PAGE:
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Re: Rendering of xf:input with integer binding

From: Leigh L. Klotz, Jr. <Leigh.Klotz@Xerox.com>
Date: Wed, 13 Oct 2010 10:10:09 -0700
Message-ID: <4CB5E7F1.3040304@Xerox.com>
To: www-forms@w3.org

We discussed your message today at the Forms WG teleconference and have 
a few more suggestions.

Steven Pemberton correctly pointed out that you can use appearance to 
control input, and since the up/down buttons are presentation, it seems 
appropriate to control them by appearance; however, Steven also 
suggested that the WG might consider recommending /minimal/ to mean a 
truly minimal appearance (as we do suggest with trigger), and /full/ 
might be an even fuller experience, perhaps with a calculator 
available.  So, again, it looks like the ultimate styling of 
presentation may be something best left up to the implementations using 
host-language or other facilities.

I noted that not all input controls bound to integers would benefit from 
+1 / -1 buttons:
<input ref="ram">
<label>How many bytes of RAM does your computer have?</label>

Philip Fennell suggested that the up/down controls for discrete values 
of integers sounds more like an XForms range control than an input.  So, 
you might consider using range/@appearance to control the presentation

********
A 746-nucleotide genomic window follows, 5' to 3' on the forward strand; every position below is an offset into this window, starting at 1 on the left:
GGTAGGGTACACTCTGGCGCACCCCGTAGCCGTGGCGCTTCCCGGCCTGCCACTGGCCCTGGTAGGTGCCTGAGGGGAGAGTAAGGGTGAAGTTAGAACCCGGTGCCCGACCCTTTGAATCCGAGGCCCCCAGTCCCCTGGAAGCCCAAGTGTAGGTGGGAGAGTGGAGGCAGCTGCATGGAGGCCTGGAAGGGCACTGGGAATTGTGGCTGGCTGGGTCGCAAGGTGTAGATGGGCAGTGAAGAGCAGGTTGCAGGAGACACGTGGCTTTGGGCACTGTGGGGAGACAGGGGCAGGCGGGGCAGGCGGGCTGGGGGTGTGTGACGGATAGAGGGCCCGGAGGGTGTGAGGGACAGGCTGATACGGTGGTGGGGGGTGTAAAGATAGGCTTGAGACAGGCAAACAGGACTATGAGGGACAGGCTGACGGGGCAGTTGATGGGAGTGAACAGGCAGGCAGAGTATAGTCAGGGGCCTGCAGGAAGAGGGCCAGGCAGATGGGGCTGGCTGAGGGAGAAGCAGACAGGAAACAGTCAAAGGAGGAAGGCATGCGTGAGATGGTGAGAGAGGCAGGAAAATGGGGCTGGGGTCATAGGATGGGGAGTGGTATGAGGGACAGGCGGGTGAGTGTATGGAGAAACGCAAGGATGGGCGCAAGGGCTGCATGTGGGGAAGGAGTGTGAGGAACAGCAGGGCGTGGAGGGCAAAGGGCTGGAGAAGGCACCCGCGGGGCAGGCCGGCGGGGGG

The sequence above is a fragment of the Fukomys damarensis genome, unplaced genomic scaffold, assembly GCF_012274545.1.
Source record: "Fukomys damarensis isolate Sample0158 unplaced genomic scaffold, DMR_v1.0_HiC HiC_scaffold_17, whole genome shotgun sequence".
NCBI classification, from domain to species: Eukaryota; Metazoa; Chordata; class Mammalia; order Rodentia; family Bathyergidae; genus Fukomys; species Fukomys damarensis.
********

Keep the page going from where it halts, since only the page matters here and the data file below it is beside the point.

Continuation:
of range when bound to an integer type.

In summary, it seems that your form authors have a valid point, that 
they +1/-1 is not appropriate for all integers, given the unbounded 
nature of integers, and while Steven is correct that your XForms 
implementation can interpret the appearance attribute to control any 
presentation interaction, it may be that the best bet is to migrate the 
+1/-1 to range bound to integer (and its restrictions) and let the form 
author specify the @appearance there.  The range control would of course 
be free to examine the range attributes (start, end, step) and offer 
additional affordances; for example, f range were small and step=1, the 
up/down buttons would be useful, but for moderate range (say, 
0-1000000), an odometer style is often popular, where the control would 
be populated with a set of digits that span the allowed range, and each 
digit is separately manipulable.


Received on Wednesday, 13 October 2010 17:10:39 UTC

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